Of all the many varied areas of historic Transformers collecting, the Unicron Trilogy has been a particular delight.
The mid-2000s trio of toy lines is positively packed with incredible robots, whether it’s your more obvious high-profile cartoon stars or the plethora of underrated bangers besides. There’s an exceptional amount to discover for people like me who, it’s only fair to say, gave this particular era of the franchise short shrift on initial release.
What’s been especially enjoyable is the amount of repaints! I’m a sucker for a good recolour of an already well-appreciated figure at the best of times, but even I’ve never seen anything like what we experienced throughout the years of Armada, Energon and Cybertron. Much of that is down to the Powerlinx concept, which is inherently a convenient way of signifying a particular character has been powered up by having them entirely change palette. Regardless of the in-universe explanation, the toy-makers of the time exploited it for all it was worth, allowing most moulds to have at least two releases in different decos without even needing to give them a new identity.
You and I may be well aware that this is a shamelessly transparent method of shifting more toys, of course. Still, it surely doesn’t matter when the results are as effective as they so frequently are throughout the trilogy, and today’s spotlight is crucial evidence of that. After all, just look at this thing!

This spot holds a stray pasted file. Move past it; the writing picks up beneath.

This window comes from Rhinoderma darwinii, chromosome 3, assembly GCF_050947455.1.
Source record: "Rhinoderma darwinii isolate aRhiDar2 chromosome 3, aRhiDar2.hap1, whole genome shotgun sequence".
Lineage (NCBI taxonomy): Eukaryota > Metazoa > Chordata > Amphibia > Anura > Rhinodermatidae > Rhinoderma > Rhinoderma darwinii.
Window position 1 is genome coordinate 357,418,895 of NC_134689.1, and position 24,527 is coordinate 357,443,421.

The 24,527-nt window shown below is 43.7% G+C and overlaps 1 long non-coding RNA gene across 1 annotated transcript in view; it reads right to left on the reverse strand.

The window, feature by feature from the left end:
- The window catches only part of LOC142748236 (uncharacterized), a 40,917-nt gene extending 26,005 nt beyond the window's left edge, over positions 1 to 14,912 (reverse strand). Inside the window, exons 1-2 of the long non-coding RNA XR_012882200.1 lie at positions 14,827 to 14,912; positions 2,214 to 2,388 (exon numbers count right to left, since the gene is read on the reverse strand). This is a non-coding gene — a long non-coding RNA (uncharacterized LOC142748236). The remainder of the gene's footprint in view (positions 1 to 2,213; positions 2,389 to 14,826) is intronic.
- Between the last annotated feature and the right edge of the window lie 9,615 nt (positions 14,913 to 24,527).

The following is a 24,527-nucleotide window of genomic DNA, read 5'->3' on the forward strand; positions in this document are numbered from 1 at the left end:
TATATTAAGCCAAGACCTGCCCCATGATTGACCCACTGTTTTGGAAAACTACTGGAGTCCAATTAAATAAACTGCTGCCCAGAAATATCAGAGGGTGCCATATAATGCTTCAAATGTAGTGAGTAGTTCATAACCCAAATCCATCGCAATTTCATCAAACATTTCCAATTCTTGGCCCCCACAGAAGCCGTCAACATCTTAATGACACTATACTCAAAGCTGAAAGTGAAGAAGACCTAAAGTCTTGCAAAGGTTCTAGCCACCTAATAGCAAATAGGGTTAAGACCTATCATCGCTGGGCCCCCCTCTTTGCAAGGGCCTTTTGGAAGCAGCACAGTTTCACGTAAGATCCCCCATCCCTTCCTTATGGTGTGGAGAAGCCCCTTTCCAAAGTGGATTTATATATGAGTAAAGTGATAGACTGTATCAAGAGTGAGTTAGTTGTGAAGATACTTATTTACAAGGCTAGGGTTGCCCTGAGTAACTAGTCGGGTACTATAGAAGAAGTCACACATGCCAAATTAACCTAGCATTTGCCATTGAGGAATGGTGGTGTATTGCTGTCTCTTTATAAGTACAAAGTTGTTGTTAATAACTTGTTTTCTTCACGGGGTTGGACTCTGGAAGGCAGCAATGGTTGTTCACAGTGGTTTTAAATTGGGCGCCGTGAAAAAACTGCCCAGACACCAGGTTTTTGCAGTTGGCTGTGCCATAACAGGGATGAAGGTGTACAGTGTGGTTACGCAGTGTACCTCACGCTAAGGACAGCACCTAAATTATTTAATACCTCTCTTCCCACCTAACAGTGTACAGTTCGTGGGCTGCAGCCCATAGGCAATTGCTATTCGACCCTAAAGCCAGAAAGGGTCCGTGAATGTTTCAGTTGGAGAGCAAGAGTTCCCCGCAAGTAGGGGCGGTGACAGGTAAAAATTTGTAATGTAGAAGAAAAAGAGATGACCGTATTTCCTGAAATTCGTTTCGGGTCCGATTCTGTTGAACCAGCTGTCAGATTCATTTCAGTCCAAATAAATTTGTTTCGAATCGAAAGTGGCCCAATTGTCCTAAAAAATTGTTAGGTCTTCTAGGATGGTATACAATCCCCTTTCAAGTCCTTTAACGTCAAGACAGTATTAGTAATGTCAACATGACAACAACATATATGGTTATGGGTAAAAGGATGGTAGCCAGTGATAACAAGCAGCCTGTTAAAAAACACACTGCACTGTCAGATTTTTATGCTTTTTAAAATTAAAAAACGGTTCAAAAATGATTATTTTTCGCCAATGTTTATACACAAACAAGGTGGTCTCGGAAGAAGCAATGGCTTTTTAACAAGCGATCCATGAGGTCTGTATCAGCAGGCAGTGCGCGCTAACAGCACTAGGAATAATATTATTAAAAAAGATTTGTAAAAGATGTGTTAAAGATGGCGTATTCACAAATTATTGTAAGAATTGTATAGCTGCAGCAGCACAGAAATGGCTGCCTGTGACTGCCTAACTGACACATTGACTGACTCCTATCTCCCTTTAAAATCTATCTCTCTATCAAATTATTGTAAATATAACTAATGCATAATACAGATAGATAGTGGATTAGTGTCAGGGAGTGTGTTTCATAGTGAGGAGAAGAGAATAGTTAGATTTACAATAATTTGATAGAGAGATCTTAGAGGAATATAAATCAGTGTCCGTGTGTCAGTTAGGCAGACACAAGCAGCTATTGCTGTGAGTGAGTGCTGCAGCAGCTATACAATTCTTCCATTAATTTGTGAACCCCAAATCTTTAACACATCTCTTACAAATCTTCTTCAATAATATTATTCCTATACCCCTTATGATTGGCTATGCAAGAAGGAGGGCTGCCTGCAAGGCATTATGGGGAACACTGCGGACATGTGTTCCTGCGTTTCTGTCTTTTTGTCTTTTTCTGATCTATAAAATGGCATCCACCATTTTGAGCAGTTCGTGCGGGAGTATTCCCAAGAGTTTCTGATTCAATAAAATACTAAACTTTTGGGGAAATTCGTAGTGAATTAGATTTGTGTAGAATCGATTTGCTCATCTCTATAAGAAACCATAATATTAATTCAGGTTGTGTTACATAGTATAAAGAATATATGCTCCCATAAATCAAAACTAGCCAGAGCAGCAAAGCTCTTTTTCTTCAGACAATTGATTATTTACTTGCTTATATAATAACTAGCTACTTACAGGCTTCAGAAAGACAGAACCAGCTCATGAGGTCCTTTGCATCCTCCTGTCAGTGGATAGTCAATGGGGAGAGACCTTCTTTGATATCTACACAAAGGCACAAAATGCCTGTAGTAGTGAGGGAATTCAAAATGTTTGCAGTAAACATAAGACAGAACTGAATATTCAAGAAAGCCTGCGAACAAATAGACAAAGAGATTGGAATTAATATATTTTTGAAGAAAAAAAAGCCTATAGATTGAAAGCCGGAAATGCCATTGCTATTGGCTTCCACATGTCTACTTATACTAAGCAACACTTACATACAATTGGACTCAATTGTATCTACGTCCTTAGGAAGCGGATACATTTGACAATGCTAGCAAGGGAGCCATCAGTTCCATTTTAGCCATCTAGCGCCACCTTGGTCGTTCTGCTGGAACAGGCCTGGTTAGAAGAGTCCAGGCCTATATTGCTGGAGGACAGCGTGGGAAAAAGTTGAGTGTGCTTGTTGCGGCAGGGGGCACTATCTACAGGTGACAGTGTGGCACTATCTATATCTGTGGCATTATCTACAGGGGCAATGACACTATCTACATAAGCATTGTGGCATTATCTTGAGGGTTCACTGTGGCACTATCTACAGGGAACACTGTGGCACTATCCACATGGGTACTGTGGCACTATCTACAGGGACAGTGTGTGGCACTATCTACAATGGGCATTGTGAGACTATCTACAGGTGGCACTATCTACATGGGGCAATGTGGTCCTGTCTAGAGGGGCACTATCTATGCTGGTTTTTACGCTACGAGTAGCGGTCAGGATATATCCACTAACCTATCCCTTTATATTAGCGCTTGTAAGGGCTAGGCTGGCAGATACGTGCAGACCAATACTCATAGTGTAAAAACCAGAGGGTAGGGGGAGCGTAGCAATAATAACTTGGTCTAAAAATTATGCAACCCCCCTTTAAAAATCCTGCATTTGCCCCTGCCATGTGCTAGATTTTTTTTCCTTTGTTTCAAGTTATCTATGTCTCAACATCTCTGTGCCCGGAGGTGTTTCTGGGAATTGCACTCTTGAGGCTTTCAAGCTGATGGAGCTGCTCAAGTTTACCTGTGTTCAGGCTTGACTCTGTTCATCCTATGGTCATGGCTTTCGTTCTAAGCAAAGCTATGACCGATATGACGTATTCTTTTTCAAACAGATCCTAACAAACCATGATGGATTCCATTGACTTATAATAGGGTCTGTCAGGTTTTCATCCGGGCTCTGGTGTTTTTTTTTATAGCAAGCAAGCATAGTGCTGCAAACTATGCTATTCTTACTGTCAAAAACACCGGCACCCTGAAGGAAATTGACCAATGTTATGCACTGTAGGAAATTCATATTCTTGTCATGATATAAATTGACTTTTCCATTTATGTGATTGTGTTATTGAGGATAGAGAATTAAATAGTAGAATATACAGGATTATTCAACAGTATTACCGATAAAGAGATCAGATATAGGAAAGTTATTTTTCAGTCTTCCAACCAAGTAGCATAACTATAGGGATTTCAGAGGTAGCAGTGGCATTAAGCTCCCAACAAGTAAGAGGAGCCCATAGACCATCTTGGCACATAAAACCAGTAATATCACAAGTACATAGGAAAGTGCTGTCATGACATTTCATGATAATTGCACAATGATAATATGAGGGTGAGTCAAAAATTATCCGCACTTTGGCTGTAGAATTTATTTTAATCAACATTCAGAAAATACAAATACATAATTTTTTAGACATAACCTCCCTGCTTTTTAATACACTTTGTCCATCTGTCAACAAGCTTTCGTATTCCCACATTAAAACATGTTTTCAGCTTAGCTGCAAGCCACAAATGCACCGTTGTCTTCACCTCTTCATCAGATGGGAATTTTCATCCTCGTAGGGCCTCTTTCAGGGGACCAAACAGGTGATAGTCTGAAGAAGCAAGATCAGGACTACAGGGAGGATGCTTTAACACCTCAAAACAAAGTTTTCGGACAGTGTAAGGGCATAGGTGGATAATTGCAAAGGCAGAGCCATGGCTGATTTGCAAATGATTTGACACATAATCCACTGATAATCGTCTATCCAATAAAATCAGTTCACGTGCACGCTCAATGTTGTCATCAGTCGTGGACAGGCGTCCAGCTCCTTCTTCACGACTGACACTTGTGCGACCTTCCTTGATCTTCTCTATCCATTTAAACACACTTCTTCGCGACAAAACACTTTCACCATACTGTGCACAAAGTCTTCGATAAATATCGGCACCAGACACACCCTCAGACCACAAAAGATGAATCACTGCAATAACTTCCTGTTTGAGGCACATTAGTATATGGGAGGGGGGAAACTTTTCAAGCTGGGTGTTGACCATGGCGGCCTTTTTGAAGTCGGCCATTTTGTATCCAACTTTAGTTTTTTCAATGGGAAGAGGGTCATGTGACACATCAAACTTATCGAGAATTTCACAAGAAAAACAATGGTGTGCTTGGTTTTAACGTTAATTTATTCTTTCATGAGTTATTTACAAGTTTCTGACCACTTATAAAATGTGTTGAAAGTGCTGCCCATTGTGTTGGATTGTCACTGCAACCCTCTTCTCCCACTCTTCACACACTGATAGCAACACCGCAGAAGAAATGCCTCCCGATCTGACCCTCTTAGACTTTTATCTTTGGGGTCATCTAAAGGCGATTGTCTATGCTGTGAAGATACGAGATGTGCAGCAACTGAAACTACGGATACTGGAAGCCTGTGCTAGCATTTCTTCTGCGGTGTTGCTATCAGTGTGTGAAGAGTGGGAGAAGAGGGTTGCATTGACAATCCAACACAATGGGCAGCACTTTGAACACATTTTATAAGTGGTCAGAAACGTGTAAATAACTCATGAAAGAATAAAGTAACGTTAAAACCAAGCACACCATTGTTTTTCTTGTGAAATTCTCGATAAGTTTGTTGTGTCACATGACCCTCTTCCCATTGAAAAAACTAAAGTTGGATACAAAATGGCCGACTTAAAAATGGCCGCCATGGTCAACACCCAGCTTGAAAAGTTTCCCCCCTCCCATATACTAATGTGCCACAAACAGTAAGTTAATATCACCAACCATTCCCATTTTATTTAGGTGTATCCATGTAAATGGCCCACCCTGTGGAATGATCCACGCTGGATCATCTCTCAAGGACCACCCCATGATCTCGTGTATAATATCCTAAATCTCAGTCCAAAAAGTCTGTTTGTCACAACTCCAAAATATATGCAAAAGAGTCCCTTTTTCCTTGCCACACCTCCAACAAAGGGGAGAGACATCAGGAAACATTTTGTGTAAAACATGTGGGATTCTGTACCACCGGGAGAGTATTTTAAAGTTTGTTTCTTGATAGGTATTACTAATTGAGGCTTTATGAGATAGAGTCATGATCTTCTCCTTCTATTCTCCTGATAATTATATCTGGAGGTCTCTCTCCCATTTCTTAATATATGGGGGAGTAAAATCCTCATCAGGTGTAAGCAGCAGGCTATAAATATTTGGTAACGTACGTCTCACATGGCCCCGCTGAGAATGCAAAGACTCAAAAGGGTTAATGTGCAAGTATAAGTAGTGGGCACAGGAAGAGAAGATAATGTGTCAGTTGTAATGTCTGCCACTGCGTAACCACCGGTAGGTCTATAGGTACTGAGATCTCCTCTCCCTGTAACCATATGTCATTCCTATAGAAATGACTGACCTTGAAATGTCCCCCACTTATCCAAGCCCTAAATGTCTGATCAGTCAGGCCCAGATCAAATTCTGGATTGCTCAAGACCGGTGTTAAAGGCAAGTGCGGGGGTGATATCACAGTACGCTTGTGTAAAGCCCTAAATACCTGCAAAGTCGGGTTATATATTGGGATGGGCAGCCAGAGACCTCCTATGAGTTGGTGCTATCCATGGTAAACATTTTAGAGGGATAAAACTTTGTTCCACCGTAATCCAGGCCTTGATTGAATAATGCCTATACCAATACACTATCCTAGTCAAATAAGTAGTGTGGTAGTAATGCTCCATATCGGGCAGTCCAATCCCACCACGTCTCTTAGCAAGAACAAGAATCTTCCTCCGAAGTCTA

Let’s start by asserting how few glow-ups are quite as pronounced as Cybertron Hot Shot (or Galaxy Force Exillion, as it’s the specific Takara release you see here). The Armada take on the character is well-documented for all its quirks (despite still boasting an inherent charm, I maintain!), whilst the Energon figure was all kinds of awkward on account of having to cram that line’s signature combination gimmick into the mix. In many ways, it leaves the third-year follow-up as the most accessible of the bunch and certainly the most immediately ‘classic’ in its way.
I’ve already made recent mention of the undeniable allure of the head sculpt, which is about as all-time straight-up handsome as robots in disguise get. Yet the more general merits of the figure should be obvious even from basic photography, not to mention quite definitively affirmed once you pick the thing up. It’s a surprisingly simple yet profoundly fun toy, standing up as one of the more essential offerings from the Cybertron or Galaxy Force lines.
So, what could be better than a hot rod-red repaint, eh? And yes, I use such a description accurately because, no surprise, the iconic 1986 Transformers character is very obviously a large part of the inspiration here, just as it was with the similarly-styled Powerlinx take on Armada Hot Shot before it. However, despite rocking such an ever-apparent homage, this guy still manages to be more than meets the eye.
Firstly, this was a limited release, with only 500 copies produced. The Unicron Trilogy is littered with such short-run special edition figures of various kinds, although fortunately, this example remains relatively accessible compared to some. It was packed with a DVD of the 2005 Galaxy Force cartoon and left space inside the box for further discs to be stored, although the package itself is very non-descript overall.